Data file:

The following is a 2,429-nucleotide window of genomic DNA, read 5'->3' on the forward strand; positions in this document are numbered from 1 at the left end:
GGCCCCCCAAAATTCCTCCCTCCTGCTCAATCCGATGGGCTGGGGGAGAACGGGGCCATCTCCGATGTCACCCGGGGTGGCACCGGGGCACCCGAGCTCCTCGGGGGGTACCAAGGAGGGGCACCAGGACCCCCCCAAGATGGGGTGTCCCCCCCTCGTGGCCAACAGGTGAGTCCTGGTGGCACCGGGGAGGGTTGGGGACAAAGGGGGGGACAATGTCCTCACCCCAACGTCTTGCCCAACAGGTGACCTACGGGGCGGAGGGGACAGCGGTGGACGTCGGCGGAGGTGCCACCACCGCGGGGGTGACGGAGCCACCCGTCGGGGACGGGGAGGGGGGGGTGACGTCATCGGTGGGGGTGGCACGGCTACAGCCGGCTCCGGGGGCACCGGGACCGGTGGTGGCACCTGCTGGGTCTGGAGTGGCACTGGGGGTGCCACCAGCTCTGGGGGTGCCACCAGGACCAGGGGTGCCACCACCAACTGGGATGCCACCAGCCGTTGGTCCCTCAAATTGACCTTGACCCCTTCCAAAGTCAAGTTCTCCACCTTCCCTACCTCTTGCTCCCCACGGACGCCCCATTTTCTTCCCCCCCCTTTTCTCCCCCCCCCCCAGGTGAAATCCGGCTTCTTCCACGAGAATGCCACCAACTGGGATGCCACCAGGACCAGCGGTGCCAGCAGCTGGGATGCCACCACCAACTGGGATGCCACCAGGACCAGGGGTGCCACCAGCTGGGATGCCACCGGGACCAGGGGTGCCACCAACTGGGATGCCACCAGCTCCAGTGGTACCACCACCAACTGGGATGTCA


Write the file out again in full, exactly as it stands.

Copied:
The following is a 2,429-nucleotide window of genomic DNA, read 5'->3' on the forward strand; positions in this document are numbered from 1 at the left end:
GGCCCCCCAAAATTCCTCCCTCCTGCTCAATCCGATGGGCTGGGGGAGAACGGGGCCATCTCCGATGTCACCCGGGGTGGCACCGGGGCACCCGAGCTCCTCGGGGGGTACCAAGGAGGGGCACCAGGACCCCCCCAAGATGGGGTGTCCCCCCCTCGTGGCCAACAGGTGAGTCCTGGTGGCACCGGGGAGGGTTGGGGACAAAGGGGGGGACAATGTCCTCACCCCAACGTCTTGCCCAACAGGTGACCTACGGGGCGGAGGGGACAGCGGTGGACGTCGGCGGAGGTGCCACCACCGCGGGGGTGACGGAGCCACCCGTCGGGGACGGGGAGGGGGGGGTGACGTCATCGGTGGGGGTGGCACGGCTACAGCCGGCTCCGGGGGCACCGGGACCGGTGGTGGCACCTGCTGGGTCTGGAGTGGCACTGGGGGTGCCACCAGCTCTGGGGGTGCCACCAGGACCAGGGGTGCCACCACCAACTGGGATGCCACCAGCCGTTGGTCCCTCAAATTGACCTTGACCCCTTCCAAAGTCAAGTTCTCCACCTTCCCTACCTCTTGCTCCCCACGGACGCCCCATTTTCTTCCCCCCCCTTTTCTCCCCCCCCCCCAGGTGAAATCCGGCTTCTTCCACGAGAATGCCACCAACTGGGATGCCACCAGGACCAGCGGTGCCAGCAGCTGGGATGCCACCACCAACTGGGATGCCACCAGGACCAGGGGTGCCACCAGCTGGGATGCCACCGGGACCAGGGGTGCCACCAACTGGGATGCCACCAGCTCCAGTGGTACCACCACCAACTGGGATGTCA